How many of these machines, though, are really necessary and how many are just an expensive and often rather useless luxury that is played with a few times and then put in the corner of a shed to be forgotten until the next jumble sale? The answer probably depends on your circumstances, the depth of your pocket and your thoughts about the compatibility of machinery and gardening in general.
What all this boils down to is that people who buy machines tend to fall into one or more of three groups: those who want to flash it about and impress others; those who think, or who have been convinced, that a machine makes life easier or that a particular one is something that they cannot do without; and those gardeners who genuinely benefit from them.
Clearly it is the last group with which we are concerned here but, before buying a machine, it is a useful exercise to look in the mirror and truthfully decide which group you really belong to. It may not make any difference to the final decision but a little bit of self-examination is always revealing.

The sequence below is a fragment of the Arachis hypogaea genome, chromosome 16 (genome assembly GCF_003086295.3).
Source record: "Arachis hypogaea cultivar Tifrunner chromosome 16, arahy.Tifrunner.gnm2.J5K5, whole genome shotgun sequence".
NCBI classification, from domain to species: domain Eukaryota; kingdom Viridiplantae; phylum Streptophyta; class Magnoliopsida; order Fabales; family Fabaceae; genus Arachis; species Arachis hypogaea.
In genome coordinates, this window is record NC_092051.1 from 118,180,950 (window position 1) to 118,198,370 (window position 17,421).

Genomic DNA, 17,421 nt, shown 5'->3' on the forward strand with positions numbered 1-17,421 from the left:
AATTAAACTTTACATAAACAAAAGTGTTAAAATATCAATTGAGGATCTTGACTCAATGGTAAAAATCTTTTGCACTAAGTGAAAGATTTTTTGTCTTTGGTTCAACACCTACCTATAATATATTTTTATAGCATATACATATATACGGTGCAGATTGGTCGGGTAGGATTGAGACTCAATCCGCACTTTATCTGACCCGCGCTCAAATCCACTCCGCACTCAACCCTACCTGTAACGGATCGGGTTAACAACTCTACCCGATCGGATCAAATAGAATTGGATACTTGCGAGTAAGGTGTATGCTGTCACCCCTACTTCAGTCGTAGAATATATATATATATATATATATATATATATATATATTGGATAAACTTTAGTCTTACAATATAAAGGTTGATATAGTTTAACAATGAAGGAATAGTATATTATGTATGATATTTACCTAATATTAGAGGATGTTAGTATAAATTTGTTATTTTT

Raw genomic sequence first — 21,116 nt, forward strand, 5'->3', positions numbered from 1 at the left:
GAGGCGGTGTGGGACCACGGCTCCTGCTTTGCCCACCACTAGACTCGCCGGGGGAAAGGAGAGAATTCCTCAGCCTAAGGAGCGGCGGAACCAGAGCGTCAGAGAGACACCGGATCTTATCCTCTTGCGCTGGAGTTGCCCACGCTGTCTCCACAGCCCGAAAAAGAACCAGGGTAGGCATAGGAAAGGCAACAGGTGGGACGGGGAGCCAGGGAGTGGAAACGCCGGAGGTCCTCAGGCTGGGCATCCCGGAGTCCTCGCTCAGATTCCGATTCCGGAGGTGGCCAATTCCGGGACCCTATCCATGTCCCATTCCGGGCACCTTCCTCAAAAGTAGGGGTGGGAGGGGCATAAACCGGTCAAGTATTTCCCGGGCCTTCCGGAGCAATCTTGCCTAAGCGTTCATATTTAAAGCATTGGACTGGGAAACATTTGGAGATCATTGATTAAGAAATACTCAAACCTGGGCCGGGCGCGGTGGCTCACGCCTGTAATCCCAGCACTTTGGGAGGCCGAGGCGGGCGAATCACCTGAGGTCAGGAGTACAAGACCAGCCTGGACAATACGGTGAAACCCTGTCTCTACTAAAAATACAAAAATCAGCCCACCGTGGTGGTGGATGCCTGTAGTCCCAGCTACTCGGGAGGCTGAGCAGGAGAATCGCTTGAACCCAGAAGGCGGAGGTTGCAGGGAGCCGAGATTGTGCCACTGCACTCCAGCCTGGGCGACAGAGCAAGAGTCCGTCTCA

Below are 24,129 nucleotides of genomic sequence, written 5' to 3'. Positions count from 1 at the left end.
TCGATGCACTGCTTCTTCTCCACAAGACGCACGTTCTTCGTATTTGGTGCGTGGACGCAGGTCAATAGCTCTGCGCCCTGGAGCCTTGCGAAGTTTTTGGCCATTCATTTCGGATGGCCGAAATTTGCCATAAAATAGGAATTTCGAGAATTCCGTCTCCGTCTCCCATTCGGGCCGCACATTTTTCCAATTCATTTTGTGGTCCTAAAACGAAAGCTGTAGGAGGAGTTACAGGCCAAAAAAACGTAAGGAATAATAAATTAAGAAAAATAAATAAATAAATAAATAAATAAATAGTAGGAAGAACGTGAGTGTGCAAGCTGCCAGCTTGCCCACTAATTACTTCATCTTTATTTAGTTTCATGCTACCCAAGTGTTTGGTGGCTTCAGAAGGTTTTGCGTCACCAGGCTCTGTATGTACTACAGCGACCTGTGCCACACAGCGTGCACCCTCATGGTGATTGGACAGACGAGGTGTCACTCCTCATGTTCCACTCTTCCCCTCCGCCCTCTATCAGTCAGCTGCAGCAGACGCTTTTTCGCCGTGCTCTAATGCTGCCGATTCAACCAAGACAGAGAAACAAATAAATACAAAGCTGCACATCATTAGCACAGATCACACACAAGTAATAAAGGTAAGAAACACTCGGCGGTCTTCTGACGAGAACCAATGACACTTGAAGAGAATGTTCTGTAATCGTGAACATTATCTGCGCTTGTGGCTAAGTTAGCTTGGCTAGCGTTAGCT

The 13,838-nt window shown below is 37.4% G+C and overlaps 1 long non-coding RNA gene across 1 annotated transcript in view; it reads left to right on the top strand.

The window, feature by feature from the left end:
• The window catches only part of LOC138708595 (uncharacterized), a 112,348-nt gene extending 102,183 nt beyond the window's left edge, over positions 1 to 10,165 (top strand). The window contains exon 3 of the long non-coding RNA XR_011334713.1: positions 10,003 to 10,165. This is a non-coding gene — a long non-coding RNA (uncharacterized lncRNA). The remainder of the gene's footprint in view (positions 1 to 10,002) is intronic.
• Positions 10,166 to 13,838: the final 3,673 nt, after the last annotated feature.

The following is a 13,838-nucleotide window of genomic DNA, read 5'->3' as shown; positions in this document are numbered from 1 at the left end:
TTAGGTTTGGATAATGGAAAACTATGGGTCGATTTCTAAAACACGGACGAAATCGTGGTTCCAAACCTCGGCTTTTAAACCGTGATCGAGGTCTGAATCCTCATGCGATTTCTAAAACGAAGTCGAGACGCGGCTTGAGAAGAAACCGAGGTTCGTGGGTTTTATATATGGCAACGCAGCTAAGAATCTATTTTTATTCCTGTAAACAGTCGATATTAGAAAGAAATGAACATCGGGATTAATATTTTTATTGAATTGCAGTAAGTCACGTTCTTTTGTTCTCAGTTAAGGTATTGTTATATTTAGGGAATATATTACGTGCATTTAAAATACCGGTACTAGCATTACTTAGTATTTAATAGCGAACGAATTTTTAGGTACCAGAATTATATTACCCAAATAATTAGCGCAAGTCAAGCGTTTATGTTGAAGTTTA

There may, of course, be a number of reasons for needing a machine but there are two that dominate. One is that there is simply too much work for one pair of hands to do without mechanical help, and the other is that, for some perfectly good reason, you do not have the physical ability to do the job in question. The normal reason is the disappearance of youth. These are the only two really valid reasons that justify buying a particular piece of machinery. Many would add to the above the fact that a machine does a job easier and quicker I have my own thoughts on that.